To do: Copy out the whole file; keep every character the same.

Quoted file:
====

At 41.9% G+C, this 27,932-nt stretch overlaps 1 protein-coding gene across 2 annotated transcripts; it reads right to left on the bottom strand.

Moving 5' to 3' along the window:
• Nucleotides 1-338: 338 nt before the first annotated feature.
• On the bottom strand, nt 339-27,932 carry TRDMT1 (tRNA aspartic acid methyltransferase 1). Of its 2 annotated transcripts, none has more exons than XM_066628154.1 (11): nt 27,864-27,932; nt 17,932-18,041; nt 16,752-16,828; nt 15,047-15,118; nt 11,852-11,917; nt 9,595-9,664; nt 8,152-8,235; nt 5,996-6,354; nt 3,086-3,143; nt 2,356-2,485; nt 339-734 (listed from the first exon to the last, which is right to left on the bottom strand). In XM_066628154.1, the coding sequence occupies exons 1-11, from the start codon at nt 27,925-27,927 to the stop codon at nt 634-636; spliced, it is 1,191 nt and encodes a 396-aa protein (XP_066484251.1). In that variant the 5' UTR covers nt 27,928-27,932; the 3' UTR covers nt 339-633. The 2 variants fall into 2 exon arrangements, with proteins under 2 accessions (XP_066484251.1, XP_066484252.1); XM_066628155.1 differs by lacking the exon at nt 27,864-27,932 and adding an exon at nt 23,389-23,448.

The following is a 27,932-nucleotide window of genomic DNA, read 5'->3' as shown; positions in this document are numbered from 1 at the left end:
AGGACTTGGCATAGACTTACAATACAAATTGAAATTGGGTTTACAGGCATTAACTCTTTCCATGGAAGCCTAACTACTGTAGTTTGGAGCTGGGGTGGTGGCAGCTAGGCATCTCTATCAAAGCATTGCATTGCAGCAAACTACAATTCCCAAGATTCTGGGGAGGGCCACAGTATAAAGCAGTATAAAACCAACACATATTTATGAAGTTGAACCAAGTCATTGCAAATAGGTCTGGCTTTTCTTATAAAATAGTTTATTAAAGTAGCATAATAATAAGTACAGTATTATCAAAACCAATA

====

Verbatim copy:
At 41.9% G+C, this 27,932-nt stretch overlaps 1 protein-coding gene across 2 annotated transcripts; it reads right to left on the bottom strand.

Moving 5' to 3' along the window:
• Nucleotides 1-338: 338 nt before the first annotated feature.
• On the bottom strand, nt 339-27,932 carry TRDMT1 (tRNA aspartic acid methyltransferase 1). Of its 2 annotated transcripts, none has more exons than XM_066628154.1 (11): nt 27,864-27,932; nt 17,932-18,041; nt 16,752-16,828; nt 15,047-15,118; nt 11,852-11,917; nt 9,595-9,664; nt 8,152-8,235; nt 5,996-6,354; nt 3,086-3,143; nt 2,356-2,485; nt 339-734 (listed from the first exon to the last, which is right to left on the bottom strand). In XM_066628154.1, the coding sequence occupies exons 1-11, from the start codon at nt 27,925-27,927 to the stop codon at nt 634-636; spliced, it is 1,191 nt and encodes a 396-aa protein (XP_066484251.1). In that variant the 5' UTR covers nt 27,928-27,932; the 3' UTR covers nt 339-633. The 2 variants fall into 2 exon arrangements, with proteins under 2 accessions (XP_066484251.1, XP_066484252.1); XM_066628155.1 differs by lacking the exon at nt 27,864-27,932 and adding an exon at nt 23,389-23,448.

The following is a 27,932-nucleotide window of genomic DNA, read 5'->3' as shown; positions in this document are numbered from 1 at the left end:
AGGACTTGGCATAGACTTACAATACAAATTGAAATTGGGTTTACAGGCATTAACTCTTTCCATGGAAGCCTAACTACTGTAGTTTGGAGCTGGGGTGGTGGCAGCTAGGCATCTCTATCAAAGCATTGCATTGCAGCAAACTACAATTCCCAAGATTCTGGGGAGGGCCACAGTATAAAGCAGTATAAAACCAACACATATTTATGAAGTTGAACCAAGTCATTGCAAATAGGTCTGGCTTTTCTTATAAAATAGTTTATTAAAGTAGCATAATAATAAGTACAGTATTATCAAAACCAATA